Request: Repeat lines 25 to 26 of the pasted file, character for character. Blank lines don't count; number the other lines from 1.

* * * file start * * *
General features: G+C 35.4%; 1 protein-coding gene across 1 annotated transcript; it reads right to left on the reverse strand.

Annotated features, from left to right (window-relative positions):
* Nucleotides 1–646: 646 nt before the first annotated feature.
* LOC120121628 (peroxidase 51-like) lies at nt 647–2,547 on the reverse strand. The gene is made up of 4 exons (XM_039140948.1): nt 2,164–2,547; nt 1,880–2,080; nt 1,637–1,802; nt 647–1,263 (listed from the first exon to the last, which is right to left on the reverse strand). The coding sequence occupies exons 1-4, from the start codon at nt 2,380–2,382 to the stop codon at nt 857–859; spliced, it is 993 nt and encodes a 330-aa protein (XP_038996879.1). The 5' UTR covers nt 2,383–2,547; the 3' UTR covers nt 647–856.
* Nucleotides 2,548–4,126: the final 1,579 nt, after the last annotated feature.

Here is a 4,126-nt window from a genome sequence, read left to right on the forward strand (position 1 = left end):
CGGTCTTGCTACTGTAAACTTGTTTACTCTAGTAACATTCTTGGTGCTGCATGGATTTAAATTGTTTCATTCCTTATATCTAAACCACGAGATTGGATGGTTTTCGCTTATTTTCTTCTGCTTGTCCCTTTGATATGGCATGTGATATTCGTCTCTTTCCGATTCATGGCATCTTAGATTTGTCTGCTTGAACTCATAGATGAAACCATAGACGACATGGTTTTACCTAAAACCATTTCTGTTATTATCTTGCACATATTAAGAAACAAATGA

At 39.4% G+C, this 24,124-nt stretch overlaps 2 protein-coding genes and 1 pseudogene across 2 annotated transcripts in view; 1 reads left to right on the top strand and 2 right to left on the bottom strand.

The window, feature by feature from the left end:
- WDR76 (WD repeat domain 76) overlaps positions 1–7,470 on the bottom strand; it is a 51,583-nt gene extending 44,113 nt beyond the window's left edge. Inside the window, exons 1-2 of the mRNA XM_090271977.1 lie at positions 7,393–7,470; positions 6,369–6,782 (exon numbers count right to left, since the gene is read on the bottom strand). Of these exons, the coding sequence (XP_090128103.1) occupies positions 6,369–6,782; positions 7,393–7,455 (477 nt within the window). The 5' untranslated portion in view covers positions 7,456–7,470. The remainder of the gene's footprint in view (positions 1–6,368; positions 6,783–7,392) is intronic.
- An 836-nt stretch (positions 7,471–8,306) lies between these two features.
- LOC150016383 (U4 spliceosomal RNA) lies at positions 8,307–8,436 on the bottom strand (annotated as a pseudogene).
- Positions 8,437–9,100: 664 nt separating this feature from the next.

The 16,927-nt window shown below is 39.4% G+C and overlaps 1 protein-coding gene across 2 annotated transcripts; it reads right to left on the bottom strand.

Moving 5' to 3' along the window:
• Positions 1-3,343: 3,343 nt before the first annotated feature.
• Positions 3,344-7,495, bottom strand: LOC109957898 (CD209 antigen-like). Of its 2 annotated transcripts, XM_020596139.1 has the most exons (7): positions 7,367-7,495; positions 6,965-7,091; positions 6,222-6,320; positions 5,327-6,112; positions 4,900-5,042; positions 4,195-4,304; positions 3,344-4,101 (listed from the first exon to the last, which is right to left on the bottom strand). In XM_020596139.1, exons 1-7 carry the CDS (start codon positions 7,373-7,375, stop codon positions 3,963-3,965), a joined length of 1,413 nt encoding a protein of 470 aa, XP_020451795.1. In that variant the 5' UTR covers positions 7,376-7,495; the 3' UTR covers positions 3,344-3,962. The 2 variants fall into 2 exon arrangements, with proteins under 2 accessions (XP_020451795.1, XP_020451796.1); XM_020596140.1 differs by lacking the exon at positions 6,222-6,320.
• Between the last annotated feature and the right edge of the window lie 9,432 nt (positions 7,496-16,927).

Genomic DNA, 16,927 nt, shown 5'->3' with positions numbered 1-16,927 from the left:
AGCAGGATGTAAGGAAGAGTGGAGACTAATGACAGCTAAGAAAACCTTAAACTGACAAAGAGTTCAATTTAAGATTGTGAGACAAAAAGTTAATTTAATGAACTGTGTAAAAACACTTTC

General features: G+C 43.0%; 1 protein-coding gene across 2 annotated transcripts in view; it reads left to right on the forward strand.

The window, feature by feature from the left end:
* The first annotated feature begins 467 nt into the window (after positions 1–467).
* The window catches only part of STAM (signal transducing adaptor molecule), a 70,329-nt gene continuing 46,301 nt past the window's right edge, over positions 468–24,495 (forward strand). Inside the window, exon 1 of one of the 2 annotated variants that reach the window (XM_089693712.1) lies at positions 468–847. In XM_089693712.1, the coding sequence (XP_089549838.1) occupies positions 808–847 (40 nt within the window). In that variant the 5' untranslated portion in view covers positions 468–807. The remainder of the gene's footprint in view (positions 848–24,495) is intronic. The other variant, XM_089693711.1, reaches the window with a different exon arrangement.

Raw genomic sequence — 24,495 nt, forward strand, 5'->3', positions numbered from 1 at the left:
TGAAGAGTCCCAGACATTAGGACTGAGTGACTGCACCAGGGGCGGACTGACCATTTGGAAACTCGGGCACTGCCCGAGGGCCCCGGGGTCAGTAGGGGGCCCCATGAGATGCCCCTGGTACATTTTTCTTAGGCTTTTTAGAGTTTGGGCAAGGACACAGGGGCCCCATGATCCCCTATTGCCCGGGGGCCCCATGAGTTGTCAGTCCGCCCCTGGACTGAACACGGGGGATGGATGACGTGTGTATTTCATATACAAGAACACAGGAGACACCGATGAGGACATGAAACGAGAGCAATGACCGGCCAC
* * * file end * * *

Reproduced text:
Raw genomic sequence — 24,495 nt, forward strand, 5'->3', positions numbered from 1 at the left:
TGAAGAGTCCCAGACATTAGGACTGAGTGACTGCACCAGGGGCGGACTGACCATTTGGAAACTCGGGCACTGCCCGAGGGCCCCGGGGTCAGTAGGGGGCCCCATGAGATGCCCCTGGTACATTTTTCTTAGGCTTTTTAGAGTTTGGGCAAGGACACAGGGGCCCCATGATCCCCTATTGCCCGGGGGCCCCATGAGTTGTCAGTCCGCCCCTGGACTGAACACGGGGGATGGATGACGTGTGTATTTCATATACAAGAACACAGGAGACACCGATGAGGACATGAAACGAGAGCAATGACCGGCCAC